All sciences are in danger of confirmation bias. My advisor was very good about side-stepping it. When we got the answer we expected, he would say, “something is wrong here” and make us go over the data again. But the social sciences seem more subject to confirmation bias for various reasons: the answers in the social sciences are more nebulous, the biases are more subtle, the “observer effect” is more real and, frankly, some social scientists lack the statistical acumen to parse data properly (see the Hurricane study discussed earlier this year). But I also think there is an increased danger because of the immediacy of the issues. No one has a personal stake in the time-resolved behavior of an active galactic nucleus. But people have very personal stakes in politics, economics and sexism.
Megan also touches on what I’ve dubbed the Scientific Peter Principle: that a study garnering enormous amounts of attention is likely erroneous. The reason is that when you do something wrong in a study, it will usually manifest as a false result, not a null result. Null results are usually the result of doing your research right, not doing it wrong. Take the sexist hurricane study earlier this year. Had the scientists done their research correctly: limiting their data to post-1978 or doing a K-S test, they would have found no connection between the femininity of hurricane names and their deadliness. As a result, we would never have heard about it. In fact, other scientists may have already done that analysis and either not bothered to publish it or publish it quietly.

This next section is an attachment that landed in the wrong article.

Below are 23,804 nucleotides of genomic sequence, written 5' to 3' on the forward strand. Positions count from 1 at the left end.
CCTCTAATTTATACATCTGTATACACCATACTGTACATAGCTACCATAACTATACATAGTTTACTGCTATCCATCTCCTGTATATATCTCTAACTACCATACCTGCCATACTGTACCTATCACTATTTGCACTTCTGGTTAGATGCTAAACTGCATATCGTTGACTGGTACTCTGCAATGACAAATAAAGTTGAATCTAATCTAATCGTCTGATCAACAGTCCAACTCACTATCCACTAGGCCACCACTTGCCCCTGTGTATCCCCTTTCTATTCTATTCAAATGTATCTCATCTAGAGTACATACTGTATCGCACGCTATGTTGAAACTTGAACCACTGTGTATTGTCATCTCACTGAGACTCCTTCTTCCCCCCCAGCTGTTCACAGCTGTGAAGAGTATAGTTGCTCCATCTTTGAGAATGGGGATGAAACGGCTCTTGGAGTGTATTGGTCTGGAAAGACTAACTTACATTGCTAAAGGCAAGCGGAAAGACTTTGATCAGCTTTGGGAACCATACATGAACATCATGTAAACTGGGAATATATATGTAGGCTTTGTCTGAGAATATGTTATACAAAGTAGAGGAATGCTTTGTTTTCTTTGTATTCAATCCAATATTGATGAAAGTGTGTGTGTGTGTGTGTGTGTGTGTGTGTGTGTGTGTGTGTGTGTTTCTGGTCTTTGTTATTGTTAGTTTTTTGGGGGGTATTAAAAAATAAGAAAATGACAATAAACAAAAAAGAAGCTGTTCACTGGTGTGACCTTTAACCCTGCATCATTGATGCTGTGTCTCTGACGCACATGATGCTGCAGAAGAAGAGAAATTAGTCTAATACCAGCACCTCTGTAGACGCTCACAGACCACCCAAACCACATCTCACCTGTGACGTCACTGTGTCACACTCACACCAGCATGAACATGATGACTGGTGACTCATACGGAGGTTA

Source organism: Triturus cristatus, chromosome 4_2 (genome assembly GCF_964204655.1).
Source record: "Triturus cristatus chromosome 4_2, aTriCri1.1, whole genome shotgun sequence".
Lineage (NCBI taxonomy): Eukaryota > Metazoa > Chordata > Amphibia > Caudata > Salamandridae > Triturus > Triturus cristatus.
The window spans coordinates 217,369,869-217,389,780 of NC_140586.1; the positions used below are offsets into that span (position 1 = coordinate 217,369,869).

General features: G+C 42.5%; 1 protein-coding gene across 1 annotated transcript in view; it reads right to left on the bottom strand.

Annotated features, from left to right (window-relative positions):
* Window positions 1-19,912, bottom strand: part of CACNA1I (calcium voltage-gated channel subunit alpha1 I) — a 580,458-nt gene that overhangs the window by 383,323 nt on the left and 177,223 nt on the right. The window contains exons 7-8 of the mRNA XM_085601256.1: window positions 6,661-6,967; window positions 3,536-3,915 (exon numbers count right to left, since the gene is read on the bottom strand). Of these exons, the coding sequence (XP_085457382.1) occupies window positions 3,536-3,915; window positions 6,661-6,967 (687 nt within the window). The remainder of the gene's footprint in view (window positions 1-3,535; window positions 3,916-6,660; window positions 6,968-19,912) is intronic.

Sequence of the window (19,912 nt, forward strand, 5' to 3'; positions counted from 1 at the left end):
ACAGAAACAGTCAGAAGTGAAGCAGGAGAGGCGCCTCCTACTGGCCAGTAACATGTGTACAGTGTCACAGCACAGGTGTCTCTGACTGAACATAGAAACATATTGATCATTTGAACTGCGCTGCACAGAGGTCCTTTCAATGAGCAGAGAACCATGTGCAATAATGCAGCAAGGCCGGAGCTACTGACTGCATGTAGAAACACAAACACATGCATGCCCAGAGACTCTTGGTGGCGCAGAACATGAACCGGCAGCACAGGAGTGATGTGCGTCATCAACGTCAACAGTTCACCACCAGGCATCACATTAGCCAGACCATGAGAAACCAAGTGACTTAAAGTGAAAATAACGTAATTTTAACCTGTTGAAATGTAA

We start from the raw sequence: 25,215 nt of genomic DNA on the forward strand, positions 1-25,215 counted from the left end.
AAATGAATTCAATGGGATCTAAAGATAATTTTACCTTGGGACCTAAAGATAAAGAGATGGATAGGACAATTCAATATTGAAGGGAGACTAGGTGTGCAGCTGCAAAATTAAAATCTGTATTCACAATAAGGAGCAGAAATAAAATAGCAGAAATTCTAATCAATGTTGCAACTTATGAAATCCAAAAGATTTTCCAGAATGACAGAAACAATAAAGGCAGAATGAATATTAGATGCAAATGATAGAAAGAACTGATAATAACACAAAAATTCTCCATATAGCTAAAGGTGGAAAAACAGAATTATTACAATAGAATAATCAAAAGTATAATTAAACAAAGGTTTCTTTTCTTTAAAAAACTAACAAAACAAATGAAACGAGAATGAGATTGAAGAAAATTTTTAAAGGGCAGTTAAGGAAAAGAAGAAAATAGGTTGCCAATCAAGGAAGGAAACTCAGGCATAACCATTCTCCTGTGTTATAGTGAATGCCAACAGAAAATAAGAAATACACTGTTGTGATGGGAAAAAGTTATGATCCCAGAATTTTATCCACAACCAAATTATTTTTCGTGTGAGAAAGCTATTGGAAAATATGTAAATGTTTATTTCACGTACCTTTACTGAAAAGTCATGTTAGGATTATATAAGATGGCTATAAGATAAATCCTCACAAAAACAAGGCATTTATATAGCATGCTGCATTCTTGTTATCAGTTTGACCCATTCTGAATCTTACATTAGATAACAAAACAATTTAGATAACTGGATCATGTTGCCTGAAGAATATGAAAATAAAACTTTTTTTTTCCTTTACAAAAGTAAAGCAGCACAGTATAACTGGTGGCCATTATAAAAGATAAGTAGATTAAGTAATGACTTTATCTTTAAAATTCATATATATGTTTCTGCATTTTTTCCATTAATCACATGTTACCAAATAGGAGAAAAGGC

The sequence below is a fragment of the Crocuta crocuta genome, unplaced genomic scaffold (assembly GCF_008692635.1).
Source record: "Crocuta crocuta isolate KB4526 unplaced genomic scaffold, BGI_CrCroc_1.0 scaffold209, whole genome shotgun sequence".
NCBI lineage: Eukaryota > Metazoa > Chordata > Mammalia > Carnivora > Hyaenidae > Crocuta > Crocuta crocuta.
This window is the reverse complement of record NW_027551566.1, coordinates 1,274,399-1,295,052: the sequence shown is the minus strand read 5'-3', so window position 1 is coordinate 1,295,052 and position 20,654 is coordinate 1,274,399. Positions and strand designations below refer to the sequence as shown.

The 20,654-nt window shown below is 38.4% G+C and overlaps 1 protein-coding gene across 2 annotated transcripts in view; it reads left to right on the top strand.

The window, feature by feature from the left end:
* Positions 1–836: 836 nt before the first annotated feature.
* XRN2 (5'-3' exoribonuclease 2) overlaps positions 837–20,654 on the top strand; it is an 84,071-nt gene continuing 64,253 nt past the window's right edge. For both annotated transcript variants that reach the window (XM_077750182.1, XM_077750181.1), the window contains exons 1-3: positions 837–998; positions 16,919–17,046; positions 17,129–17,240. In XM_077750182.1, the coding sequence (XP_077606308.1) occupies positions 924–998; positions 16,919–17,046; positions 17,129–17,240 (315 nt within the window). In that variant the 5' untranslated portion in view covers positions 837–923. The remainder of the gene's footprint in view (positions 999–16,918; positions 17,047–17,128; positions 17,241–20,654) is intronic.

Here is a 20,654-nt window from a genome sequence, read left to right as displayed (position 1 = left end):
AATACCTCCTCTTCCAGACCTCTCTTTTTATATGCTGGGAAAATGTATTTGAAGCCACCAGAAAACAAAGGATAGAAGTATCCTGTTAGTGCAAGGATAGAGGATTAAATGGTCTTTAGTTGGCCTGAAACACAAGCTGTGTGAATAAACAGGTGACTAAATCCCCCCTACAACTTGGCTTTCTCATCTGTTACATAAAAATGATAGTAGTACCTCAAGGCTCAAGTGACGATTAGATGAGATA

But because they did their analysis wrong — assigning an index to the names, only sub-sampling the data in ways that supported the hypothesis — they got a result. And because they had a surprising result, they got publicity.
This happens quite a bit. The CDC got lots of headlines when they exaggerated the number of obesity deaths by a factor of 14. Scottish researchers got attention when they erroneously claimed that smoking bans were saving lives. The EPA got headlines when they deliberately biased their analysis to claim that second-hand smoke was killing thousands.
Cognitive bias, in combination with the Scientific Peter Principle, is incredibly dangerous.